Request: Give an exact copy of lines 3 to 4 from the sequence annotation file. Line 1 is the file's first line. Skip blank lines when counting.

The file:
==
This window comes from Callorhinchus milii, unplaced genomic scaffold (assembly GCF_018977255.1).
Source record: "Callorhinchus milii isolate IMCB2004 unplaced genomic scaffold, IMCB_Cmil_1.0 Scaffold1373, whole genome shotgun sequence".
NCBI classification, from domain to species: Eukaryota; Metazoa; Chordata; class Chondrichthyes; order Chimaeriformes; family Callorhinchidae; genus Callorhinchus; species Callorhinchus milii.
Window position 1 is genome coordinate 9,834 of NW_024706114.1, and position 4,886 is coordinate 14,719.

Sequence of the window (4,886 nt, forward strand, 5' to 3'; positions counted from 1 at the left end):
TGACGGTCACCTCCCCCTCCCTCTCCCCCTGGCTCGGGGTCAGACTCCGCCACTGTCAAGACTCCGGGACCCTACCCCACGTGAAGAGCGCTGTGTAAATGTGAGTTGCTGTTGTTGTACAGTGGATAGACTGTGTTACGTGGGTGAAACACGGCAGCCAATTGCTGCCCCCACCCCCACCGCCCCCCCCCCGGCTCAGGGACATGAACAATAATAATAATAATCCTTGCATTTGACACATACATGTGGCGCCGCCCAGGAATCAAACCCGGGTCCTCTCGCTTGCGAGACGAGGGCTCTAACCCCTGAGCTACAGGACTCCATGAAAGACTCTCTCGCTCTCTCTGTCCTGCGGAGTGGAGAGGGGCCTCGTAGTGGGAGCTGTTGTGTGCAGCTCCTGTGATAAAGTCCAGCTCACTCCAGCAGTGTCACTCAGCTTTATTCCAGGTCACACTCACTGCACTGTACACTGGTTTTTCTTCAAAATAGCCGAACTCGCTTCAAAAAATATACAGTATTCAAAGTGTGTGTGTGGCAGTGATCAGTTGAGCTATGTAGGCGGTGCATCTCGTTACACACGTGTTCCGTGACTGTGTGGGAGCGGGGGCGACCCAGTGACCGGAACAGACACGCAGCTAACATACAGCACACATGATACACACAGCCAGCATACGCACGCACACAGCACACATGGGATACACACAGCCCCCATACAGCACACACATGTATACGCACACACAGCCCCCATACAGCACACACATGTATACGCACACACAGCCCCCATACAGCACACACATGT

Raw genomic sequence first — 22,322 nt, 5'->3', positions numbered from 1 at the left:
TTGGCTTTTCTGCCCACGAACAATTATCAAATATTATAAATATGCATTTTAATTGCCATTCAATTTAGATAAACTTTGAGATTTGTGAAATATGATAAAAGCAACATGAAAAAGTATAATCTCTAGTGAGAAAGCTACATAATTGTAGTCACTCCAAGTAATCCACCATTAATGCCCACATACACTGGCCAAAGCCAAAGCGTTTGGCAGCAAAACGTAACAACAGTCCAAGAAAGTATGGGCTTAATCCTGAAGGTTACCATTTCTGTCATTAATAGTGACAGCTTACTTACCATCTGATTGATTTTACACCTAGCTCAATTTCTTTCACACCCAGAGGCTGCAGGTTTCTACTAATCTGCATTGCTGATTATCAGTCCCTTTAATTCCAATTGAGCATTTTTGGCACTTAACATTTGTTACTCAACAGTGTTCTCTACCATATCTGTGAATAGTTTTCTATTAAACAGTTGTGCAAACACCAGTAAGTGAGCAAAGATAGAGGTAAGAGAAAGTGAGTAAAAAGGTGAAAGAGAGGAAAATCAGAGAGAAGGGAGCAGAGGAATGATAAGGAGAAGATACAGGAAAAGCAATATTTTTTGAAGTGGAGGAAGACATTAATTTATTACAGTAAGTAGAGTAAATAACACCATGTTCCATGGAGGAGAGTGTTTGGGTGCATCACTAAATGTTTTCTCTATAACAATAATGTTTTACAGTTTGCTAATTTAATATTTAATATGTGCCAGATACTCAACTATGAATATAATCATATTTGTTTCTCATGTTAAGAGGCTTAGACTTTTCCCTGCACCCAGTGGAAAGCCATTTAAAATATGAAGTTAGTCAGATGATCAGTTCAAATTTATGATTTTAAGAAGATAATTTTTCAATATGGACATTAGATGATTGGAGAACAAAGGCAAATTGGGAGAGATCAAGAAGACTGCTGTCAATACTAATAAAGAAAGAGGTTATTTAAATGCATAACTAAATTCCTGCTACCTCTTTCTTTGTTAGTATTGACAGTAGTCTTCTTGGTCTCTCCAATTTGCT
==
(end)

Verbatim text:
NCBI classification, from domain to species: Eukaryota; Metazoa; Chordata; class Chondrichthyes; order Chimaeriformes; family Callorhinchidae; genus Callorhinchus; species Callorhinchus milii.
Window position 1 is genome coordinate 9,834 of NW_024706114.1, and position 4,886 is coordinate 14,719.